The interaction of the trigeminal cranial nerve (CN V), vagus cranial nerve (CN X) and the glymph system are underappreciated significant contributors to epilepsy, multiple sclerosis, brain tumor, the development of neurologic disorders, and AD per Patrick Stortebecker, MD, Ph.D. from Sweden.
More recently, there has been an explosion of studies investigating the connections between among bacteria, oral parasites, periodontitis, and the onset and progression of neurodegenerative diseases like AD. Oral mucosal dendritic cells activate Th17-mediated inflammatory response when they encounter microorganisms. This triggers local and systemic inflammation and spread at distant peripheral sites, initiating comorbid diseases including atherosclerosis, AD, macular degeneration, chronic kidney disease, rheumatism, and others.
Migration of oral-dental bacteria and parasites to the CNS and brain can be explained by cranial valveless veins and the glymphatic drainage system once the endothelium mucosal barrier is interrupted at the site of periodontal and deep apical dental/jaw infections. With this knowledge, neurodegeneration may be delayed by early intervention of chronic bacterial, fungal and parasite infection in the dental/oral cavity and gut, influencing the trigeminal cranial nerve (CN V) and vagus cranial nerve (CN X), thereby reducing infection and endotoxin-induced neuroinflammation.
Two Case Studies:
Early stage mild cognitive impairment: 53-year-old nurse with multiple complaints including Lyme, ADHD, job stress, memory loss, brain fog, insomnia, concentration and focus problems, Hashimoto’s thyroid, and abscessed teeth was on multiple rounds of antibiotics. Her children were making fun of her because she was so forgetful. Treatment plan: Stress management, diet and nutritional support, two root canaled tooth extractions, and antiparasitic and antifungal meds azithromycin, tinidazole and nystatin for chronic infections based on her dental DNA test indicating multiple infections including Treponema denticola and Entamoeba gingivalis. Patient is feeling better, sleeping better, has less brain fog, and describes the treatment as a true prevention to progressing from early dementia to Alzheimer’s disease.
Mild to moderate AD: 63-year-old businessman, chief financial officer of a billion dollar company, was forced to retire because of memory loss and inability to function as a CFO. His memory loss started after sudden hearing loss at age 60, when he received a cochlear implant. He was losing weight, suffered from severe environmental allergies, and was previously treated for Lyme with antibiotics. He had been extensively evaluated and treated by major academic institutions and an AD clinic in the Midwest without significant improvement. In my evaluation, the patient had extensive dental infections including a jawbone infection that was corrected by referral to an oral surgeon. He was treated for parasite and fungal infections, received hormonal support and IV chelation therapy for mercury and lead toxicity, and daily oral chelation therapy and hyperbaric oxygen therapy (HBOT) at home. Overall, his memory decline had stabilized, he is still driving, his sense of humor is coming back, and he is reading his favorite books, but he still cannot use an Excel spreadsheet like before. Consider case this as a moderate success to slow down the progression of moderately advanced AD.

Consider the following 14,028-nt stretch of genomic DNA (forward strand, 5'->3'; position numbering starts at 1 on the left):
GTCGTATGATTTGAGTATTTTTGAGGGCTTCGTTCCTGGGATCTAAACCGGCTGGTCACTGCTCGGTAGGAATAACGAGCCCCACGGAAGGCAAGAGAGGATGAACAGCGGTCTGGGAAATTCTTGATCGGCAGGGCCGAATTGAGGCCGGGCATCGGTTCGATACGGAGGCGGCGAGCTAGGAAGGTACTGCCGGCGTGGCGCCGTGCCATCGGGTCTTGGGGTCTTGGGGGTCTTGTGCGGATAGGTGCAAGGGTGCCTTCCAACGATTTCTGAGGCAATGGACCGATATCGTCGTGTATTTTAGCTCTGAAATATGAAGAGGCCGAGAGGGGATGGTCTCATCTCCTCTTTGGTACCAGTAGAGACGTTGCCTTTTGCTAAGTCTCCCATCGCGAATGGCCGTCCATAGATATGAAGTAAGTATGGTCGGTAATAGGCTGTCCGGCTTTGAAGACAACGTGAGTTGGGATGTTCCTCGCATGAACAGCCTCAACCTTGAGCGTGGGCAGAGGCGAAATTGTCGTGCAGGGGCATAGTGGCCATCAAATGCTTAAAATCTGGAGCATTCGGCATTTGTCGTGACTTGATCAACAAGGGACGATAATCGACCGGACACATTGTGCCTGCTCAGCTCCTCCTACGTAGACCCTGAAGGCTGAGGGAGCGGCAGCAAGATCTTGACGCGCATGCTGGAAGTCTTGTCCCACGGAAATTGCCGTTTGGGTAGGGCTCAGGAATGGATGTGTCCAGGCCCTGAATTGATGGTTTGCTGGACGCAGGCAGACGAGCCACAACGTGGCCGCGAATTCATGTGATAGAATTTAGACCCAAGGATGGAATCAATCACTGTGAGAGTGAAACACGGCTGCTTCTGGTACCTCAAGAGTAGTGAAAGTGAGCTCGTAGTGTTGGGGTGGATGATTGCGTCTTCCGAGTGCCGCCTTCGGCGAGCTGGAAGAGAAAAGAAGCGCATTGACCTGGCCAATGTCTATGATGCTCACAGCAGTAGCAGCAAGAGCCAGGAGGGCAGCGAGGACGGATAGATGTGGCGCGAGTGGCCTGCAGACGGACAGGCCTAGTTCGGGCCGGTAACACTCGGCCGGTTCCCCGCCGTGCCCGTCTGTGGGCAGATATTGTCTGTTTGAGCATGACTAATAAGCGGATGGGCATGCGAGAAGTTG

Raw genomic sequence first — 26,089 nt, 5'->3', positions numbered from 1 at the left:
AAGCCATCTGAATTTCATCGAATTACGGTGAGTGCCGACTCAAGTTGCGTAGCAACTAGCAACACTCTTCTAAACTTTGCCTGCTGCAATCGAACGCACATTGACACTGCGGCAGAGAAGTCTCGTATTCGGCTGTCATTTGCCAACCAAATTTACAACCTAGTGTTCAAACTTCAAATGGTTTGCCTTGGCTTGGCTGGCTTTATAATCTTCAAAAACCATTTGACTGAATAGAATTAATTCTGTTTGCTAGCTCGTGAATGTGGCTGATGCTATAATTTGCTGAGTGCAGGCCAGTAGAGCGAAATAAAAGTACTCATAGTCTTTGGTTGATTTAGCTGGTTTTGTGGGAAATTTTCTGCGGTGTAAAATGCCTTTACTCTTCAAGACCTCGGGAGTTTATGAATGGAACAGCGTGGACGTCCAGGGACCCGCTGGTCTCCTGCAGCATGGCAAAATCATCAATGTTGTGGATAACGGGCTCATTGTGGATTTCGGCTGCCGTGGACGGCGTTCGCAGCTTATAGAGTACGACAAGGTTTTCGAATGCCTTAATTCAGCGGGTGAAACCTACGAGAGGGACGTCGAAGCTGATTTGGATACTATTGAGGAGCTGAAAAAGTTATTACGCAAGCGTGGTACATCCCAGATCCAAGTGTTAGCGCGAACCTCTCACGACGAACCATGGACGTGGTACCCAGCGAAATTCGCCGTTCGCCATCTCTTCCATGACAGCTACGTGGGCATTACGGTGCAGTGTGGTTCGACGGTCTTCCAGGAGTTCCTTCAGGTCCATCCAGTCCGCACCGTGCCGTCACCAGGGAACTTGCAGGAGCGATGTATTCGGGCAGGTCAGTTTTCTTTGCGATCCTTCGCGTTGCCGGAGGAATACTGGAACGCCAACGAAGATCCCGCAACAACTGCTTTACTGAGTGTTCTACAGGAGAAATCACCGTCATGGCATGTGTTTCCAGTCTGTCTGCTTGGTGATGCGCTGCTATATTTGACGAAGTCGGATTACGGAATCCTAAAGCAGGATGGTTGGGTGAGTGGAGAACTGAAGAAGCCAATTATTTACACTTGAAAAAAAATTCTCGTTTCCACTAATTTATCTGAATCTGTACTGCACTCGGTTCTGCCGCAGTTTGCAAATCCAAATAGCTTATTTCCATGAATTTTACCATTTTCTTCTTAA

The literature search identified a number of studies which support the use of parasite medications, and aggressive detoxification of identified environmental toxicity, heavy metals, and dental infections. Think of Alzheimer’s disease as an infectious disease and metabolic disease. Consider using antibacterial, antifungal and antiparasitic medications as a part of treatment plan for early AD under a new understanding of the role of inflammation, infection and mitochondrial dysfunction in the development Dementia Spectrum Disorder and progression of AD.
The existing drugs used to treat AD based on the amyloid hypothesis have been disappointing. If we can address unsuspected multiple sources of infections, remove the heavy metals and environmental toxins, and provide nutritional support, these drugs may become more effective and achieve a desirable response even in moderately advanced AD. Reexamining the application of these medications – acetyl cholinesterase inhibitors Donepezil (Aricept: 1996), Galantamine (Razadyne: 2001), Rivastigmine (Exelon: 2002), and NMDA receptor antagonist Memantine (Namenda: 2003) – along with screening and treatment for infectious pathogens, dental/oral infections, parasites and environmental toxins is a promising battle plan, and should be part of our multipronged, multimodal approach to the pandemic worldwide phenomenon of dementia and Alzheimer’s disease.